Figure 1. The mean modified Vancouver Scar Scale for the treated scars was 7.75 ± 1.07 points before treatment, and it decreased to 4.66 ± 0.87 points one month after final treatment. There were statistically significant different between before and after laser treatment (p < 0.05).

Figure 2. The mean patients’ satisfaction scores were 2.11 ± 0.52 before treatment. It increased to 4.20 ± 0.72 one month after picosecond laser treatment. This result was statistically significant (p < 0.05).
DISCUSSION

Since its initial U.S. Food and Drug Administration (FDA) approval for tattoo removal in 2012, picosecond laser has been extensively researched and utilized for various other applications [4]. Plastic surgeons have applied picosecond laser to treat a wide range of skin problems, including wrinkles and acne scars, leading to numerous studies on its effectiveness and safety [5]. In 2014, it received FDA approval for the treatment of wrinkles and acne scars, and has been in use ever since. Our center’s preliminary research has also revealed positive effects on pigmented scars [6].

The main mechanism of picosecond laser lies in LIOB, which leads to the regeneration of collagen and soft tissue, resulting in therapeutic effects. The concept of LIOB involves the absorption of laser energy by melanocytes in the epidermis, which triggers the seeding of free electrons. However, seeding occurs within the focal point of the laser beam where the intensity is high. The current maximum power density (irradiance) of the picosecond laser in use is insufficient to reach the threshold power density required for LIOB in the dermal tissue. Therefore, a fractional lens has been introduced to generate LIOB in the dermal tissue. There are two types of tips for a picosecond laser; diffractive optical element (DOE) and MLA. DOE effectively distributes a single beam into multiple branches through a special lens, allowing for uniform irradiation. It is particularly effective for phototherapy and skin rejuvenation, providing short treatment times and minimal discomfort. On the other hand, by using a MLA, the laser beam is divided into multiple branches and focused to provide strong irradiation to the tissue, achieving a robust effect even with the same output. Therefore, through the use of MLA, energy can be absorbed and free electrons can be seeded. Once a sufficient number of free electrons are seeded, avalanche ionization occurs, leading to a rapid increase in the production of free electrons. These free electrons then form a plasma cloud that absorbs the remaining laser energy and undergoes explosive expansion. This process generates a shock wave, and as it concludes, a vacuole is formed in the tissue due to plasma ablation. Additionally, nearby blood vessels undergo dilation, initiating an inflammatory response that includes the activation of fibroblasts. Through this process, cavitation is formed in both the epidermis and dermis. This cavitation influences the regeneration of collagen, elastic tissue, and mucin, and picosecond laser aids in releasing contracted collagen fiber strands [7,8].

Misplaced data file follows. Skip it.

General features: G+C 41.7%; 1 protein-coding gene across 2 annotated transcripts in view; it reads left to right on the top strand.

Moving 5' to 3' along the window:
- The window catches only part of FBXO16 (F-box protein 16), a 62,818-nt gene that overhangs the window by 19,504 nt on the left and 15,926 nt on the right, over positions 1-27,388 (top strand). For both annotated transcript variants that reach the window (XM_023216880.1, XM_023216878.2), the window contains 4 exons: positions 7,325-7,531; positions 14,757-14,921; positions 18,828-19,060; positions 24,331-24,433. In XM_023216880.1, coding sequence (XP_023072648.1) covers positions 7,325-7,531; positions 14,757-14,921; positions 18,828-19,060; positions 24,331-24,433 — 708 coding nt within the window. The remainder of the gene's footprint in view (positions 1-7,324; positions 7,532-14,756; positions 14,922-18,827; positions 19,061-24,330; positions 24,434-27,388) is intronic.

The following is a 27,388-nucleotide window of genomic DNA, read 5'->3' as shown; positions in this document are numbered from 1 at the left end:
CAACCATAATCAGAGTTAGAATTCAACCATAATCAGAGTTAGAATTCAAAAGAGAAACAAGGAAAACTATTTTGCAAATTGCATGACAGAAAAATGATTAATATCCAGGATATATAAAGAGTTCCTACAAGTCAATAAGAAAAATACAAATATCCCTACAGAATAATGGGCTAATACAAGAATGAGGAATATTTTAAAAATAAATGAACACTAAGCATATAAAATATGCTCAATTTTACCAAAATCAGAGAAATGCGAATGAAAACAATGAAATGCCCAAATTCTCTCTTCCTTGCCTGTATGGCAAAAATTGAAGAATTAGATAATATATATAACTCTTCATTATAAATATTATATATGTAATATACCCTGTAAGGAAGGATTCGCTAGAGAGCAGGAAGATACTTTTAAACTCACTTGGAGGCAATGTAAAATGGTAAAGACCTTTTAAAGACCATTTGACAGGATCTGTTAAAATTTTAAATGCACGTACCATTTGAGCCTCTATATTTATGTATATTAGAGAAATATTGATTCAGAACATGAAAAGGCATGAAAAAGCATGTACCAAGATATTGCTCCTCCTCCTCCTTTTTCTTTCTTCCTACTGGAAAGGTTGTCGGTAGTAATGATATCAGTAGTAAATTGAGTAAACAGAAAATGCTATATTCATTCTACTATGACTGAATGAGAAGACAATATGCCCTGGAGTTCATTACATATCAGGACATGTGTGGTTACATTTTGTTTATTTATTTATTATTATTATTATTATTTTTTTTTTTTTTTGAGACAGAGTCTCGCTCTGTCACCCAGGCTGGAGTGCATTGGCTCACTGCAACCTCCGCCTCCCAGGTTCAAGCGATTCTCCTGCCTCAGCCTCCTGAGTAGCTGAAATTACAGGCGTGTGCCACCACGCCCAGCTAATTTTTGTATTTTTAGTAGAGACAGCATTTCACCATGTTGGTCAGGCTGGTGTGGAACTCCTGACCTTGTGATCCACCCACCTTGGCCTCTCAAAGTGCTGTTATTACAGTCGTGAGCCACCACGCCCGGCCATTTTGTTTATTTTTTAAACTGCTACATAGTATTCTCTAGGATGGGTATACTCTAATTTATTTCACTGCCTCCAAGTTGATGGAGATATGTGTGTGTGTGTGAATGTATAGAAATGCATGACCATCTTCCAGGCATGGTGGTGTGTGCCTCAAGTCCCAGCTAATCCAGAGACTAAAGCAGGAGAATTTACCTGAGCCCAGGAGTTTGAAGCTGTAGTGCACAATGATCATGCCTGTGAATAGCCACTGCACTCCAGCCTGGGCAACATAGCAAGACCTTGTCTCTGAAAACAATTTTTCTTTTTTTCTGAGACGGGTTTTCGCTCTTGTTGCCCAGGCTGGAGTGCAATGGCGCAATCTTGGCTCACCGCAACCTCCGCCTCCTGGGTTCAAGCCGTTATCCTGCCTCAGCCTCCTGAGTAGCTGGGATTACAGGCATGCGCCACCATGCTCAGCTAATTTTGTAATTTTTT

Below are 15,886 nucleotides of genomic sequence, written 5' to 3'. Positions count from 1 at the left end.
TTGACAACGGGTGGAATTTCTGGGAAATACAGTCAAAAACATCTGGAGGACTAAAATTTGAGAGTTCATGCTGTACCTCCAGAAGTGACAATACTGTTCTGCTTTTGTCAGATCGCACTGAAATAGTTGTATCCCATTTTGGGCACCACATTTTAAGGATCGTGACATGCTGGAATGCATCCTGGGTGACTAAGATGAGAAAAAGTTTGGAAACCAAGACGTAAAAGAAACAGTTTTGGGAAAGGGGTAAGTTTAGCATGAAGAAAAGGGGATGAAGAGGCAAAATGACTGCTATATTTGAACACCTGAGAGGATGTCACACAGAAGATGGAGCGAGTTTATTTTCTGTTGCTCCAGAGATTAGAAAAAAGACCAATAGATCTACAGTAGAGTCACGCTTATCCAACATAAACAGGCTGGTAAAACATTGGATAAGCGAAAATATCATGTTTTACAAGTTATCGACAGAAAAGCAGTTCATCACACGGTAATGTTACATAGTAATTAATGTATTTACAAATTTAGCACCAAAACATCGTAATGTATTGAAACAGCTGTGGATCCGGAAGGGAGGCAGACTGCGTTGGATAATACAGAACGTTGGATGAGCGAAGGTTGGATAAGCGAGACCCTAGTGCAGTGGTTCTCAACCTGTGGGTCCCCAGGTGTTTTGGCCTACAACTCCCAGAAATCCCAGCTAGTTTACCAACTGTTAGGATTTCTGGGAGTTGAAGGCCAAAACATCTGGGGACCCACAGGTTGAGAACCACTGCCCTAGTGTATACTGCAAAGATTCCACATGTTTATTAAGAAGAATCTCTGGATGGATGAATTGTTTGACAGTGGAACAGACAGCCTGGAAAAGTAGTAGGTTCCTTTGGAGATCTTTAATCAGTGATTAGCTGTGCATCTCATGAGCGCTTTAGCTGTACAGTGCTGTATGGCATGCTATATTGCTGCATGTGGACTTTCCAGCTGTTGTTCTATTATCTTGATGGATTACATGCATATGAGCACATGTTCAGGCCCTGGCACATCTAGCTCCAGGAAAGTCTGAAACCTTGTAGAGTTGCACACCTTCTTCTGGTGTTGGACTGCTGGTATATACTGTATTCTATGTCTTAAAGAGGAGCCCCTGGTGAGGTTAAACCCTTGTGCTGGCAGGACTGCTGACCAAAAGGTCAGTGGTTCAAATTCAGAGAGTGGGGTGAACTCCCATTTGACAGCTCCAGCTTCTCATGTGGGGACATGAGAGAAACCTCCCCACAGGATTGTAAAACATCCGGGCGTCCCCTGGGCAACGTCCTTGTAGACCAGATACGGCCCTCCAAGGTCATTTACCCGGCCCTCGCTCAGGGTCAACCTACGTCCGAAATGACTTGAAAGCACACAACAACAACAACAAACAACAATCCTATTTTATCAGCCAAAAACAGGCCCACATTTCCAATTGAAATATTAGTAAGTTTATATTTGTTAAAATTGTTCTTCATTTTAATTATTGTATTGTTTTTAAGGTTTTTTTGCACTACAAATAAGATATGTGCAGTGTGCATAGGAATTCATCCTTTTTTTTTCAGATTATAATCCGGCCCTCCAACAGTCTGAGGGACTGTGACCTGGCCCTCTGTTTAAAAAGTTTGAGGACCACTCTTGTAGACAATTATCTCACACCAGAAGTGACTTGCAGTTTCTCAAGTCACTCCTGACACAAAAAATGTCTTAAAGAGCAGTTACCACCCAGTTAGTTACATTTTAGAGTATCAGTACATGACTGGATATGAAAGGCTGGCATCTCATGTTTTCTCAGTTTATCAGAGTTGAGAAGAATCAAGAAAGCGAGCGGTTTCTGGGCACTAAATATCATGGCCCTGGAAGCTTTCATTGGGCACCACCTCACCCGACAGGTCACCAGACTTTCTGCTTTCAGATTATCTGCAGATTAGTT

The depression type of scar is the most complex problem confronting plastic surgeon. Depressed scars are characterized by a sunken appearance compared to the surrounding skin, resulting from damage to collagen, fat, or other tissues beneath the skin. These scars can be caused by factors such as acne, trauma, or previous surgical procedures. Currently, there is no universally established treatment method for addressing these scars. Traditionally, subcision technique was used at depressed scars to release the scar tissue. The subcision technique, an invasive method, involves breaking the fibrotic strands that connect the scar to the underlying tissue [9]. Also, when the scar beneath the skin is precisely cut, new connective tissue regenerates in the defect with collagen regeneration [10].